Vander Plaats, president of The Family Leader, has an opinion that carries considerable weight in the state. He has endorsed the eventual Republican winner of the Iowa caucuses in 2008, 2012 and 2016 (when Texas Senator Ted Cruz easily beat Trump).

He says there are other appealing Republican presidential hopefuls manoeuvring behind the scenes in Iowa, including former Vice-President Mike Pence, former Secretary of State Mike Pompeo, South Dakota Governor Kristi Noem and Florida Governor Ron DeSantis. They are acting like it will be a wide-open nomination race – although they’re all walking a fine line between laying the groundwork for a future campaign while not angering Trump or his supporters.

To be sure, there are reasons Trump may end up on the sidelines come 2024. While he managed to keep a vigorous campaign schedule last year, his age – currently 75 – could become a factor. Then there are the criminal investigations, into his businesses in New York and his post-election pressuring of Georgia election officials, that might present legal obstacles.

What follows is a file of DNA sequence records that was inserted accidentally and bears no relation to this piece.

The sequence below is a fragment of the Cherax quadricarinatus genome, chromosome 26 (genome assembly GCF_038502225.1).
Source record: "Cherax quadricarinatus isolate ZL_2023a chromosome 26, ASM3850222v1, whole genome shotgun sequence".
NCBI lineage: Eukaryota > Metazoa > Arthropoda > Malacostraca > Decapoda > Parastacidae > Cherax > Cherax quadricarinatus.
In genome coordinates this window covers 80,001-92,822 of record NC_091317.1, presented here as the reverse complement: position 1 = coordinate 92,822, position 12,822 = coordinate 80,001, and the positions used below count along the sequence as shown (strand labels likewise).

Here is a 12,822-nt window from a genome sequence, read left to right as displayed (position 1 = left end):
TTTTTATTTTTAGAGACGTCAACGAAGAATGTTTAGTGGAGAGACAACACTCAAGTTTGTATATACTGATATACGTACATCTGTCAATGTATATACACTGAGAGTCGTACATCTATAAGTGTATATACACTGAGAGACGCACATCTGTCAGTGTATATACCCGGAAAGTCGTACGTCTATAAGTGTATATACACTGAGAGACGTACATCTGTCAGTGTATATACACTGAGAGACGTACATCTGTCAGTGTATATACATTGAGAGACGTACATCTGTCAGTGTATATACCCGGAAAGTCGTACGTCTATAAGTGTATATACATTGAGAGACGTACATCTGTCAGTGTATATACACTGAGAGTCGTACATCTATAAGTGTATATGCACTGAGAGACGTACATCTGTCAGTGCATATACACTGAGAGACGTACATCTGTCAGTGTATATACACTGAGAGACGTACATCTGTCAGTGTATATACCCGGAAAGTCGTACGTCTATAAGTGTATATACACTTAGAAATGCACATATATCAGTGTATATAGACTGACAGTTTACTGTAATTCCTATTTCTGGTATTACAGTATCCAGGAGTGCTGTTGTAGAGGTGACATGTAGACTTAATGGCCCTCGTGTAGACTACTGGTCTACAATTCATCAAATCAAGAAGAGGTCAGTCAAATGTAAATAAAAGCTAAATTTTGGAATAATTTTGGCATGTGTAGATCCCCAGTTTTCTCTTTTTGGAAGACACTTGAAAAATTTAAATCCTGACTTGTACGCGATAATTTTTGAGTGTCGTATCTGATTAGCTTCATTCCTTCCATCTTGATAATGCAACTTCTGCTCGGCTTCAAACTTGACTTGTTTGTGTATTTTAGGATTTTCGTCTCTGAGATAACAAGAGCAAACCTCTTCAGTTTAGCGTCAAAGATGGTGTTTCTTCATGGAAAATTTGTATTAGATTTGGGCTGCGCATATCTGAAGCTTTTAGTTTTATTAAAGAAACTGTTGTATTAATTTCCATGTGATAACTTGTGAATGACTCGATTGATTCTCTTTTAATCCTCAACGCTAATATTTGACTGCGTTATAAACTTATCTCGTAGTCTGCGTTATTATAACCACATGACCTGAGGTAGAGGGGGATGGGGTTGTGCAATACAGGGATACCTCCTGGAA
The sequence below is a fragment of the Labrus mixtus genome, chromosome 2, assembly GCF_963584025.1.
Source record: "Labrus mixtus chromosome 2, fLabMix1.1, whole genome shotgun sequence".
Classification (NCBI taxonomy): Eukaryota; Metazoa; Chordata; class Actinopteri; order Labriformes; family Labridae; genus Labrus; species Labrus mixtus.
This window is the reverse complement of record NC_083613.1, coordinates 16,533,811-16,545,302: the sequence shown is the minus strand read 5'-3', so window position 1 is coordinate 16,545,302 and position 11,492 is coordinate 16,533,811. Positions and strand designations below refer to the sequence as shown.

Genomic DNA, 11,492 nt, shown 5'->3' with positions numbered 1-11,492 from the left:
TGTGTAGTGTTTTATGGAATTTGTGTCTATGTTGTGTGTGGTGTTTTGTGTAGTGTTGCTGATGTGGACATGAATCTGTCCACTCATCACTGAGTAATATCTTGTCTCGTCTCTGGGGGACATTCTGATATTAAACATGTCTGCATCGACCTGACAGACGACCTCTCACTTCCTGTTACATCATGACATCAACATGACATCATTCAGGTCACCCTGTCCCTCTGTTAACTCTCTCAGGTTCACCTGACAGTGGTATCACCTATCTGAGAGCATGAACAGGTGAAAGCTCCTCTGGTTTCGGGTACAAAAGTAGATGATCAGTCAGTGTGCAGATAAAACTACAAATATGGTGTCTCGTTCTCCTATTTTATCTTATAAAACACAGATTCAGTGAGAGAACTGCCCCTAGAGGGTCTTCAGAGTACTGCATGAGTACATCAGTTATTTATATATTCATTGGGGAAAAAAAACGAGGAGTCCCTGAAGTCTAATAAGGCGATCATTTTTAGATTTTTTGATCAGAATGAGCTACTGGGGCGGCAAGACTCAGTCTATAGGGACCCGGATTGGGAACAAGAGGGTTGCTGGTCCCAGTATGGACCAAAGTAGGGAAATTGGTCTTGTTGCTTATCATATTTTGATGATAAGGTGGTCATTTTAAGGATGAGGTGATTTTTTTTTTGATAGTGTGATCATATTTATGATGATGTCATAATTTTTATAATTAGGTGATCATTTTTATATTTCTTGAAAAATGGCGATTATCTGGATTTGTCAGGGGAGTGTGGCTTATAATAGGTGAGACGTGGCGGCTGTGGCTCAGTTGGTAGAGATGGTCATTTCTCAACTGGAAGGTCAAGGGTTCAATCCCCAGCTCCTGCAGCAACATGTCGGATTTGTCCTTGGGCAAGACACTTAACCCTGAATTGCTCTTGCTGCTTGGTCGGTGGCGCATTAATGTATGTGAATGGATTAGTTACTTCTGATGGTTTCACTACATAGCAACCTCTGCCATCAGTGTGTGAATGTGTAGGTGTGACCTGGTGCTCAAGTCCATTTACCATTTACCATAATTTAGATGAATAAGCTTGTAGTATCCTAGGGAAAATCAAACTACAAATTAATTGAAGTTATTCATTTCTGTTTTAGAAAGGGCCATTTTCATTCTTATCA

If Trump does enter the race, Vander Plaats says, he should be able to clear most of the field. But if someone like DeSantis or Pompeo stays in, things could get interesting.

“You’re not going to beat Trump by attacking him from the left,” he says. “The issue won’t be that they’re against Trump. The issue would have to be, we believe we can win, and we have to win.”

Of course, in 2016 there were plenty of Republicans – a majority of primary voters, in fact – who didn’t support Trump’s march to the party’s nomination. Trump won with a plurality, and he could do so again. This time around, he will have even greater advantages – including an established fundraising network, a more experienced campaign team and a party hierarchy at the state and national level that, unlike 2016, is now filled with Trump loyalists.

“I think if Donald Trump wants the Republican nomination for 2024, he’s got a very good chance of being able to get that nomination,” Caufield says. “The fact that he hasn’t graciously stepped aside and said it’s time for new leadership in the Republican Party, that he has such a hold on that base, it makes him a really serious contender.”

The Biden presidency is only nine months old. It’s still more than three years until the next presidential election. But in the US, a successful presidential campaign is a multi-year, near-billion-dollar undertaking – and the road to the White House runs through Iowa.


Please enter your comment!
Please enter your name here